Rate of increase in Covid-19 infections in S'pore has slowed: MOH

Some 98.4 per cent of Covid-19 patients continue to be asymptomatic or report mild symptoms. ST PHOTO: JASON QUAH

SINGAPORE - The time taken for the number of Covid-19 community cases in Singapore to double has slowed, though the large daily numbers continue to place a significant strain on the nation's healthcare system.

The Ministry of Health (MOH) said in an update on Friday (Oct 8) that the doubling time has slowed from six to eight days three weeks ago to about 10 to 12 days now.

Some 98.4 per cent of Covid-19 patients continue to be asymptomatic or report mild symptoms. Only 1.3 per cent of patients require oxygen supplementation in a hospital and 0.1 per cent require intensive care unit (ICU) care, MOH said in its press release.

Currently, around 7 per cent of patients are admitted into hospitals because of more severe symptoms or pre-existing medical risks that require close observation.

About 20 per cent of hospital beds in acute and community public hospitals are taken up by Covid-19 patients.

ICU beds are disproportionately occupied by seniors 60 years and older who are unvaccinated or only partially vaccinated. They represent 1.5 per cent of our total population, but currently account for two-thirds of the patients requiring ICU care. The occupancy of critically ill cases in the ICU was 23.5 per cent on Thursday, MOH said.

The occupancy for isolation beds has risen from 62 per cent in July 2021 to 85 per cent for October 2021.

Over the past three months, the number of patients seeking medical attention at the emergency departments after testing positive for the virus has increased by eight times. Many of them were admitted, mostly for precautionary observation, MOH said.

The number of Covid-19 beds has increased from 900 to 2,500 over the last three months. Of these, about 170 are ICU beds, and another 100 can be stood up to handle ICU cases at short notice.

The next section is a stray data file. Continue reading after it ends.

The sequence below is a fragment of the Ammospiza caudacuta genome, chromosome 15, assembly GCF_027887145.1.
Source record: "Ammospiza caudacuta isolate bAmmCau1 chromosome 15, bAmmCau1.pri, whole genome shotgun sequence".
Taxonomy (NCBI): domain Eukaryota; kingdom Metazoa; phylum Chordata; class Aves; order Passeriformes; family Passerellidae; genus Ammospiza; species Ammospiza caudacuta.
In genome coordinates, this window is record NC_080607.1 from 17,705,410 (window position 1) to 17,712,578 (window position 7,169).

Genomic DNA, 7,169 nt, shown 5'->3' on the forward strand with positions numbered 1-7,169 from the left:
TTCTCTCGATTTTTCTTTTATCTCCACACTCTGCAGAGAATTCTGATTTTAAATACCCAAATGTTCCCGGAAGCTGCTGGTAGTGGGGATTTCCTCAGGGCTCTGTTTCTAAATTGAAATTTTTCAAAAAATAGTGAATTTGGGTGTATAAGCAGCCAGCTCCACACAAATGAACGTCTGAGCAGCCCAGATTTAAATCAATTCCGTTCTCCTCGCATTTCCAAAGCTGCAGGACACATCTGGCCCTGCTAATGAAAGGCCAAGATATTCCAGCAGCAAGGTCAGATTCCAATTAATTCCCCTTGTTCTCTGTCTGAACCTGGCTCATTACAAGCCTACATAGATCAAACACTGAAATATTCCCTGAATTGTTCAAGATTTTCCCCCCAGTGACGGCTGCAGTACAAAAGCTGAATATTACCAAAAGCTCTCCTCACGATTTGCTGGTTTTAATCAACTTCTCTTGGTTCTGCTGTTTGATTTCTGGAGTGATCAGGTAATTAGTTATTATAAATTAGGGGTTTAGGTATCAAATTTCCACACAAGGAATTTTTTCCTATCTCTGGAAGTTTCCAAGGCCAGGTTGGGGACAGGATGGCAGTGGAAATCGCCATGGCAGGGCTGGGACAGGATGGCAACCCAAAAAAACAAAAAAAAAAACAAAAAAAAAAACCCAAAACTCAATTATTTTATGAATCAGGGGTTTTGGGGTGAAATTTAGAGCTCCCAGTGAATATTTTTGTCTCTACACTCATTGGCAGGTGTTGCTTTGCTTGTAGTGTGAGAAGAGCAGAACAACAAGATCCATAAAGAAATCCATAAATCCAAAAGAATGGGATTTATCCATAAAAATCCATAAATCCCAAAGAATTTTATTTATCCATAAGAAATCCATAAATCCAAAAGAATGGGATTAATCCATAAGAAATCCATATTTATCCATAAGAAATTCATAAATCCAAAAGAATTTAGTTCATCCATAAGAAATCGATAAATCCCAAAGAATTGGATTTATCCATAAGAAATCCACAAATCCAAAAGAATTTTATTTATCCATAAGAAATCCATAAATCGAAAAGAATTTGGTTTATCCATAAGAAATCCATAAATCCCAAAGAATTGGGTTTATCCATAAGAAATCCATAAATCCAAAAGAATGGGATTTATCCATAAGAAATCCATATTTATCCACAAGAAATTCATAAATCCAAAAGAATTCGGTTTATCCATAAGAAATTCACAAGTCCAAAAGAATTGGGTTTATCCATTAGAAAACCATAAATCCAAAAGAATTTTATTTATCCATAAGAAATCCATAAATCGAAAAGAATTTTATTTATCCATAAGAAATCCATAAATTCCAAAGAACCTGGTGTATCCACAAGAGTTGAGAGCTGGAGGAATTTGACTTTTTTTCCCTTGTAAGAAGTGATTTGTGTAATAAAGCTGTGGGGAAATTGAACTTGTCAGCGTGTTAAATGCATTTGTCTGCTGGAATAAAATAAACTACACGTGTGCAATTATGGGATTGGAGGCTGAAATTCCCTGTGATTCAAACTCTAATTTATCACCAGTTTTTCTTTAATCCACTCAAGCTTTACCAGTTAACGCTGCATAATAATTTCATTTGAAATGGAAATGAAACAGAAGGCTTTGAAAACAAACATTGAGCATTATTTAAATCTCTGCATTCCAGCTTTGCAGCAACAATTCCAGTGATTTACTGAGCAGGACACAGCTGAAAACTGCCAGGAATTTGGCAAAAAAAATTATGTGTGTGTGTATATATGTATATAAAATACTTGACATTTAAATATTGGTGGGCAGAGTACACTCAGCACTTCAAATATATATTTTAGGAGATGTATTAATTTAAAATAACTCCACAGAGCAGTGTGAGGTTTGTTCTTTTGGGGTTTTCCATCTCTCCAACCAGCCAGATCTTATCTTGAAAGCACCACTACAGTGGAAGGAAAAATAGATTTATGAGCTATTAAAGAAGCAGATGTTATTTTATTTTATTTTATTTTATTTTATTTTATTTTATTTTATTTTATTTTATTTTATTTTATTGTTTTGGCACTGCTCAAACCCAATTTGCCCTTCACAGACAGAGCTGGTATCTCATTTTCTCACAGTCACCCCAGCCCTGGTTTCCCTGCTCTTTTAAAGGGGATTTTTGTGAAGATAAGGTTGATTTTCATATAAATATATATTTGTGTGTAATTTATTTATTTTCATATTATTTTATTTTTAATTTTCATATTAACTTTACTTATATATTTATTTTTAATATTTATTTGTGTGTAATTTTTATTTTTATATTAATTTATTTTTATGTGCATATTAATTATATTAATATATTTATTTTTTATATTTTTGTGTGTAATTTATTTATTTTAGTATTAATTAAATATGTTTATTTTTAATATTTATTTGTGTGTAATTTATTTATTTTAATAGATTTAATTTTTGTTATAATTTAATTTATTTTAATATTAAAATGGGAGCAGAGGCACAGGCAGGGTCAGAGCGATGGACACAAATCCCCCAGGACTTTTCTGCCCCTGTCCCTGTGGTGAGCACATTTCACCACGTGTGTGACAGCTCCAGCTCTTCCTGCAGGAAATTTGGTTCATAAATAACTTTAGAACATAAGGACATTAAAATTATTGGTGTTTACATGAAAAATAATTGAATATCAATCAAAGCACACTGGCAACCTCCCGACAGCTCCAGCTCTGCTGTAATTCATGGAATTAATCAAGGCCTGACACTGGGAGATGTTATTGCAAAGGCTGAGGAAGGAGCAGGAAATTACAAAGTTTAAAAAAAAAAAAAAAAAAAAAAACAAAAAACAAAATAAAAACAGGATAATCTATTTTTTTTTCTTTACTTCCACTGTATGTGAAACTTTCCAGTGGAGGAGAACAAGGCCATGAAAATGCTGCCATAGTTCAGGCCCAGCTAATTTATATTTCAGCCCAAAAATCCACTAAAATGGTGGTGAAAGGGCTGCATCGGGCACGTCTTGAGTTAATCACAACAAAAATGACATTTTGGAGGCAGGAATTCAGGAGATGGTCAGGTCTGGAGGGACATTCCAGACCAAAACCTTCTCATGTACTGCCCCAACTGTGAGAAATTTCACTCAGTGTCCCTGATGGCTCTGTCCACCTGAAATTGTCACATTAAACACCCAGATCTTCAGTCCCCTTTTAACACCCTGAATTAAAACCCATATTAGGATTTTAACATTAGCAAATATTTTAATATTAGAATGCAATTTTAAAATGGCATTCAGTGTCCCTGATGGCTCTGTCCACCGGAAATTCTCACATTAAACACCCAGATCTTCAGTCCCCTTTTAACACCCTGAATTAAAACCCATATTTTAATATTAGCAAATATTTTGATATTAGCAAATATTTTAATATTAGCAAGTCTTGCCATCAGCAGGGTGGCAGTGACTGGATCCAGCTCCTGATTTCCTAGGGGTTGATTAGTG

At the same time, hospitals have been asked to prioritise resources for Covid-19 patients by reducing less urgent surgery and appointments.

The hospitals have thus cut down on non-urgent and non-life-threatening care, deferring about 20 per cent of their total regular load, to alleviate the pressure on capacity and manpower.

Public healthcare institutions and private healthcare providers have redeployed existing staff and recruited additional short-term manpower to ramp up beds.

MOH is also bringing in more manpower by reaching out to individuals registered with the Singapore Healthcare Corps, including both healthcare professionals and laypersons.

MOH has also approached nurses who are registered with the Singapore Nursing Board but who are currently not in active practice.

The response has been encouraging, MOH said. About 900 individuals of all ages have stepped forward.

"We are progressively referring them to public hospitals to match them with suitable roles, based on the institution's needs and the individual's experience and availability," MOH said.

More than 83 per cent of the population in Singapore are fully vaccinated, with more than 98 per cent of infected individuals recovering with no or mild symptoms.

As a result, the Home Recovery Programme (HRP) has become the default care management protocol for many patients.

However, the continuing rise in cases will most likely mean a correspondingly growing number of infected persons, especially among the vulnerable elderly who will need some level of hospital or
community treatment facility (CTF) care.

MOH has since put in place five CTFs over the past two weeks - Bright Vision Hospital, NTUC Health Nursing Home (Tampines), Connect @ Changi, Oasia Hotel @ Novena and part of Yishun Community Hospital.

Together, the five CTFs currently have more than 1,200 beds. Private operators have been commissioned to run some of the CTFs or ramp up their existing infrastructure to be CTFs.

MOH is on track to add 2,500 more beds by the end of the month, bringing the total CTF capacity to 3,700 beds.

"We strongly urge those who have non-emergency conditions to avoid seeking treatment at the hospitals and to consult their own family doctor or general practitioner instead," MOH said.

Those who are asymptomatic but are concerned they may be infected with Covid-19 can perform their own antigen rapid test (ART), and self-isolate for 72 hours if their ART result is positive.

This allows those with more severe illnesses and who are in need of emergency care to be attended to quickly and helps to preserve hospital capacity for those who truly need acute hospital care, said MOH.

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